Photo (cc) by JoshMcConnell
Want to save on travel by booking online? Don’t browse on a Mac computer – at least not on Orbitz.com.
The Wall Street Journal reported yesterday that travel site Orbitz “is starting to show them different, and sometimes costlier, travel options than Windows visitors see.”
When I first read this, I wondered to myself, “Do Mac users deserve this?” And maybe they even want it – Apple customers seem willing to pay more for high style. In fact, that’s the reason Orbitz is trying this tactic. Its research has found…
- “Mac users spend as much as 30 percent more a night on hotels.”
- “Mac users are 40 percent more likely to book a four- or five-star hotel than PC users.”
- “When Mac and PC users book the same hotel, Mac users tend to stay in more expensive rooms.”
To be clear, this isn’t price discrimination. Orbitz isn’t charging Windows users one price for a room and then marking it up for Mac users. It says it’s just catering to user tastes by highlighting more pricey places on Macs – because their users tend to stay at pricier places.
Regardless of what computer you type on, here’s how to save on hotel bookings…
1. Sort by price
The safest and simplest way to avoid more expensive options is to sort the search results by price. On Orbitz’s current layout, just under where it says “Matching Results” near the top of the page, you’ll see that label second from the left on a row of options. The first (and default) option is “Best Values,” while the second is “Lowest Price.”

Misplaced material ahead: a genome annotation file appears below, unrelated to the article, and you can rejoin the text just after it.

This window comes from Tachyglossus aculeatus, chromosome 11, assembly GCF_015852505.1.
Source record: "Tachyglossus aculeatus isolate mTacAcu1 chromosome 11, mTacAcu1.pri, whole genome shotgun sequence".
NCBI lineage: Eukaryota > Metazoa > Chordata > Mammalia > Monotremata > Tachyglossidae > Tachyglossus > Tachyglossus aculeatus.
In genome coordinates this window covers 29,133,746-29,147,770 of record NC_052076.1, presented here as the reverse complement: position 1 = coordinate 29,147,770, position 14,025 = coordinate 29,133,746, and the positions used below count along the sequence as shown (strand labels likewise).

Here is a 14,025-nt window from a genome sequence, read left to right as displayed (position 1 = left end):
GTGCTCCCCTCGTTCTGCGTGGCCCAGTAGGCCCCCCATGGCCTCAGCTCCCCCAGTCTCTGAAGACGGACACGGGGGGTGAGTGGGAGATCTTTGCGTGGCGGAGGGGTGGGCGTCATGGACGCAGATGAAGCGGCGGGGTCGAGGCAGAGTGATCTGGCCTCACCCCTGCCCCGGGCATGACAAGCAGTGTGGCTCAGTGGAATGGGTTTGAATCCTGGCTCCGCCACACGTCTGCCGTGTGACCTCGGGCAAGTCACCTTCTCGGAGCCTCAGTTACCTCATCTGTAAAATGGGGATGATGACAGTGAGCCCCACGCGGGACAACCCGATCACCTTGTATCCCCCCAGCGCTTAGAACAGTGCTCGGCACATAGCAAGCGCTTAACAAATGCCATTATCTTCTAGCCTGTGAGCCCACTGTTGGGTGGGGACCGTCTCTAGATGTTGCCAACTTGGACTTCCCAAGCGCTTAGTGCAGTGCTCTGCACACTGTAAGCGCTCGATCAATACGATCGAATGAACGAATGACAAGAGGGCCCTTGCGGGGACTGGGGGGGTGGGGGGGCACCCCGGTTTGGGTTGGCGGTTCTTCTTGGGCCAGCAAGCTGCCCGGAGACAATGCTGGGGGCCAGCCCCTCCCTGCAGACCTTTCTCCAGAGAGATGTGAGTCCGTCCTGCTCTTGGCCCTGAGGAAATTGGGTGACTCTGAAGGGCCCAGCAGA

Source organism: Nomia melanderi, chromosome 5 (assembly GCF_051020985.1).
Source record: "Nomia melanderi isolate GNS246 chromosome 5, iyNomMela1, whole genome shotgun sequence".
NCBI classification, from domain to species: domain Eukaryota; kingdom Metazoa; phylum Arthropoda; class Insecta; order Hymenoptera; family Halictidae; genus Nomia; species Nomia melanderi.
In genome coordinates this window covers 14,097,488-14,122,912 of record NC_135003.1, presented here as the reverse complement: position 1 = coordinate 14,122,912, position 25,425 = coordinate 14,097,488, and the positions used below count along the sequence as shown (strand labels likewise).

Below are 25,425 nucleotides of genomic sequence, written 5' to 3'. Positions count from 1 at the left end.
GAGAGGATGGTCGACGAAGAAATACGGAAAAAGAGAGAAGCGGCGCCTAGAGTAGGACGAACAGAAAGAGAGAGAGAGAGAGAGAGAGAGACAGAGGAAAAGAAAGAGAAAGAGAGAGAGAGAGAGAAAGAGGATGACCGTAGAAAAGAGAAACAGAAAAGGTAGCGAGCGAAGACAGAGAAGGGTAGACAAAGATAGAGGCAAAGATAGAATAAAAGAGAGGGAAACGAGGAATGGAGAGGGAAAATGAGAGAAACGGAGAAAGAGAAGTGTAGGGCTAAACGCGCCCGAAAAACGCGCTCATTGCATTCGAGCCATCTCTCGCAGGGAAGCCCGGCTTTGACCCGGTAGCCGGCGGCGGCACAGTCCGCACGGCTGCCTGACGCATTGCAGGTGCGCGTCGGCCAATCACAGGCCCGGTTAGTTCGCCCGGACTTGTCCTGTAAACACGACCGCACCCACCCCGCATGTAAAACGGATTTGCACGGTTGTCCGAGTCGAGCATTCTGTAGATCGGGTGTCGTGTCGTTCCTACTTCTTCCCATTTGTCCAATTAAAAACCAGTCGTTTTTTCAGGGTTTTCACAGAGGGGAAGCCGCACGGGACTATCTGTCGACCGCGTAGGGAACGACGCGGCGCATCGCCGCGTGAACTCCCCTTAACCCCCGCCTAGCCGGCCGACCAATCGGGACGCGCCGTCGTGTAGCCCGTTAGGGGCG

According to the WSJ, Orbitz competitors Travelocity, Expedia, and Priceline don’t use this system – yet. But that doesn’t mean they automatically show you the cheapest options. Expedia and Priceline default to “most popular,” and Travelocity has “Travelocity Picks.”
2. Beat the fees
Watch out for those pesky hotel fees: Internet, parking, mail, newspapers, phone calls, towels, a safe, and gym/resort fees. Not to mention those tempting in-room drinks and snacks you can’t touch without paying.
Ask to see a list of fees before you check in – then ask a manager to waive any mandatory fees for services you won’t be using. (Follow up at check-out to make sure they don’t reappear.) If you’re a good haggler, you might talk your way out of other fees or into a free room upgrade while you’re at it.
3. Plan ahead
Comparison shopping – with attention to amenities as well as room rates – can help you find the lowest price. If you have flexibility with travel dates, check different dates. A room that costs $500 on a peak-season weekend can cost as little as $150 off-season. And a hotel catering to tourists may charge more for weekends, while one catering to business users may charge more midweek.
4. Clubs and promotions
Loyalty/rewards programs and hotel newsletters often cost nothing to sign up for, but may earn you discounts, automatic upgrades, or freebies.
And if newsletters inconvenience you, just check for promotions before you book – you might find coupons and discount codes at RetailMeNot.com or score a good rate at discount sites like Groupon and LivingSocial. Just put the name of the hotel in your favorite search engine, along with the word “discount.”
5. Look for alternative services
Free Wi-Fi is probably a coffee shop away, and you can buy your own newspaper along the way for less than having it delivered to your room at a price. If you have a smartphone, apps like Yelp will help you find nearby restaurants or laundromats that are happy to compete with your hotel for business.
By the way, there’s nothing wrong with Orbitz – they got me a two-night stay at an Indianapolis hotel last month, with free Wi-Fi and free breakfast for $40 a night instead of the regular $80. Although now that I think about it, I did book on a PC…
Mac users, how do you feel about this? Sound off on our Facebook page.